Wednesday 24 April 2019

Dan O'Brien: 'The robots are coming but they won't push many on to dole queue'

A study claiming that almost half of jobs are at risk of being destroyed has received a lot of media coverage. It is deeply flawed, writes Dan O'Brien

Covers of the German news magazine Der Spiegel
Covers of the German news magazine Der Spiegel

Last week a study by economists at University College Cork speculated that something approaching half of Irish jobs are at risk of being automated away in the years to come. Some towns face an employment apocalypse, it found, with close to six out of 10 existing jobs at risk. The report made for grim reading.

The study got plenty of coverage from a media always ready to fret about the 'rise of the machines'. In this, Ireland and the Irish media are not unusual.

Fears of technological change have always been with us. In ancient Greece, no less a figure than Plato was against one of the most important information technologies ever invented - writing. He believed that once ideas and information were put down on paper, debate would dumb down because nobody would need to go through the mind-flexing process of remembering anything. Plato got a lot right, but he was spectacularly wrong on this. Writing allowed the storage of information, without which complex societies cannot exist.

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Since the time of the Luddites, fears have existed that automation would do away with work. The covers of the German news magazine Der Spiegel going back to the 1960s illustrate this nicely. The most recent cover on the subject - from 2016 - shows how the concerns have spread from blue collar jobs to white collar ones as advances in robotics and artificial intelligence make more repetitive and low-skilled jobs vulnerable to the next phase of automation.

This is what last week's UCC report focused on. The study was worthwhile in trying to identify areas that were most vulnerable to the downsides of technological change. But it had two big weakness. First, it did not examine past evidence of how technology affects overall employment trends. It failed to do this despite mountains of available data.

Second, it speculated only about the future downsides of technological change for jobs, with hardly a hint of all the new jobs that could be created thanks to innovation. Its focus, almost exclusively on job losses that could arise from change, will only compound fears that the future is bleak for workers. If a report on immigration focused only on the downsides of that phenomenon it would rightly run the risk of being labelled fear-mongering. Scholars should enhance public understanding of complex phenomena. The UCC report did the opposite.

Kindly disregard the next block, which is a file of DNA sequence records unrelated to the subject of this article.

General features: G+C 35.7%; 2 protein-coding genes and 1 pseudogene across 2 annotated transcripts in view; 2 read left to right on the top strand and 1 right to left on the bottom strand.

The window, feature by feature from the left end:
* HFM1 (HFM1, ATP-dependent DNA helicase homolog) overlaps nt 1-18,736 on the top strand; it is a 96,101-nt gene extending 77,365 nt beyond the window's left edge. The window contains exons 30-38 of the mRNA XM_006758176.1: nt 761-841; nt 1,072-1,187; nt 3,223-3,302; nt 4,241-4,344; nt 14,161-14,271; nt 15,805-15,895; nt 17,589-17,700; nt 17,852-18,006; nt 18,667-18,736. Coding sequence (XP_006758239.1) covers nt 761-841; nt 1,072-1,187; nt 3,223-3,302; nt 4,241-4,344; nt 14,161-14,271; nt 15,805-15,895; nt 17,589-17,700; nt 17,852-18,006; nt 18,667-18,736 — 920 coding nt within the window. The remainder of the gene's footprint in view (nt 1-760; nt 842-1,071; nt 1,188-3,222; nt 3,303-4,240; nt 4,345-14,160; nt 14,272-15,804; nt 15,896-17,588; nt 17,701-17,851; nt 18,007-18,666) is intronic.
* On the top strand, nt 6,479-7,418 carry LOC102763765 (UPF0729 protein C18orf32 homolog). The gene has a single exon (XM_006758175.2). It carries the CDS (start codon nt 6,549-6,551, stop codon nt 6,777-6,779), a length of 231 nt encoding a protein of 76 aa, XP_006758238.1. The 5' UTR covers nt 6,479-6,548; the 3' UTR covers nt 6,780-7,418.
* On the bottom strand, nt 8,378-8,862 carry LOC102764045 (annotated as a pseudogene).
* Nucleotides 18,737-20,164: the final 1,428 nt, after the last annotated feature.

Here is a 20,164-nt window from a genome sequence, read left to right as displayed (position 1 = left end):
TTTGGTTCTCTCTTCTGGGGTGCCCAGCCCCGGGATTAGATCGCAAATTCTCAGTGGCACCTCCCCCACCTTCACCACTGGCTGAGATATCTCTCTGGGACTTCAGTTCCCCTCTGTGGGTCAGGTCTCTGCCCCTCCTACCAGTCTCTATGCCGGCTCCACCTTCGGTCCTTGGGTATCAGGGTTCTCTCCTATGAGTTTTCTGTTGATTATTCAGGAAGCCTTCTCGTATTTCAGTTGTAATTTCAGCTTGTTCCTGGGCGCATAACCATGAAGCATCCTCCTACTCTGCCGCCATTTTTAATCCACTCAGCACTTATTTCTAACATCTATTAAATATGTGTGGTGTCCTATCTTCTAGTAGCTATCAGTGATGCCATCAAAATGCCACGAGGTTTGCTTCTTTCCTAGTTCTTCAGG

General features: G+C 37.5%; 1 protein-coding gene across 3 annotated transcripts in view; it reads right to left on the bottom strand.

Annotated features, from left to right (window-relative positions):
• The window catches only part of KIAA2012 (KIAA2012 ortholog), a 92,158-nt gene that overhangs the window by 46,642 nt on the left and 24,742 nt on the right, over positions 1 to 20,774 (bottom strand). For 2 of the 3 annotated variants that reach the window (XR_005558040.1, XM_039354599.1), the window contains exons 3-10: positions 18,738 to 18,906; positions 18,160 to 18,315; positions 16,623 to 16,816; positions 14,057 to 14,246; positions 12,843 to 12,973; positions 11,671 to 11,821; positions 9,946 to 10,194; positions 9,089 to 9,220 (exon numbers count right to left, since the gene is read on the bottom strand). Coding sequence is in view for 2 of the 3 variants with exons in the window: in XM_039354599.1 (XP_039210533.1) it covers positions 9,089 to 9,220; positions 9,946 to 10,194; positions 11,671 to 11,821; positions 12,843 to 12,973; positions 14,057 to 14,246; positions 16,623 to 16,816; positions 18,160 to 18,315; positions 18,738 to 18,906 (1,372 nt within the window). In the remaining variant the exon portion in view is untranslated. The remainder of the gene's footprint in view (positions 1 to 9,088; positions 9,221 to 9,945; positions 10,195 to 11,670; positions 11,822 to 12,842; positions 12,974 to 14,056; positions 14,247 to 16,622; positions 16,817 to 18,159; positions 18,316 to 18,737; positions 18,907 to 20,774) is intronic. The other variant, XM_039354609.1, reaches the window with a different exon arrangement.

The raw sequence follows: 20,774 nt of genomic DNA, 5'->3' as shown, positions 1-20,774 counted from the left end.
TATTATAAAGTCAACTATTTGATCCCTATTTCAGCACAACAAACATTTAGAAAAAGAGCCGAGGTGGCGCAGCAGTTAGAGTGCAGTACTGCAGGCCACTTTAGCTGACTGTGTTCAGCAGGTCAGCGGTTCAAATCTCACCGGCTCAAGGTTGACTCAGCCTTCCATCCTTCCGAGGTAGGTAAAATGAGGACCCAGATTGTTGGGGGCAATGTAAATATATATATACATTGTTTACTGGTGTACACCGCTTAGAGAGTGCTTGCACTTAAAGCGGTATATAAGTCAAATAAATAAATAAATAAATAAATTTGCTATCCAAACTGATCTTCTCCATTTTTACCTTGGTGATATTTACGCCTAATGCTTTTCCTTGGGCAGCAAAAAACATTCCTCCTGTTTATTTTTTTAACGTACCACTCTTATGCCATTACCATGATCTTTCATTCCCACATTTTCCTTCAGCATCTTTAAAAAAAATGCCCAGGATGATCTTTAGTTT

As it happens, last week saw the publication of the latest jobs figures from the Central Statistics Office which provided lots of the sort of hard evidence that should have been used in the UCC report.

Although the numbers showed employment growth slowing throughout last year, each quarter recorded fresh high-water marks in the total number of jobs in the country. Put another way, there have never been so many people at work in Ireland. That has happened despite the proliferation of automation and the growth in applied artificial intelligence. It has also happened despite much greater competition from low-wage economies which caused many lower-paying jobs - in textiles and shipbuilding, for instance - to move away from the rich world.

While Ireland has done particularly well from the big trends in technology and globalisation, it is not exceptional. Employment is at record levels across the EU. It is at record levels in the US, Canada, Japan, Australia and New Zealand. In fact, almost every advanced country has seen a continued upward trend in employment over the decades. As this column has written quite a few times over the years, claims about swathes of people being "left behind" in a changing world of work are to be heard frequently, but little evidence to support them is to be found where it counts - in the labour market data from across the rich world.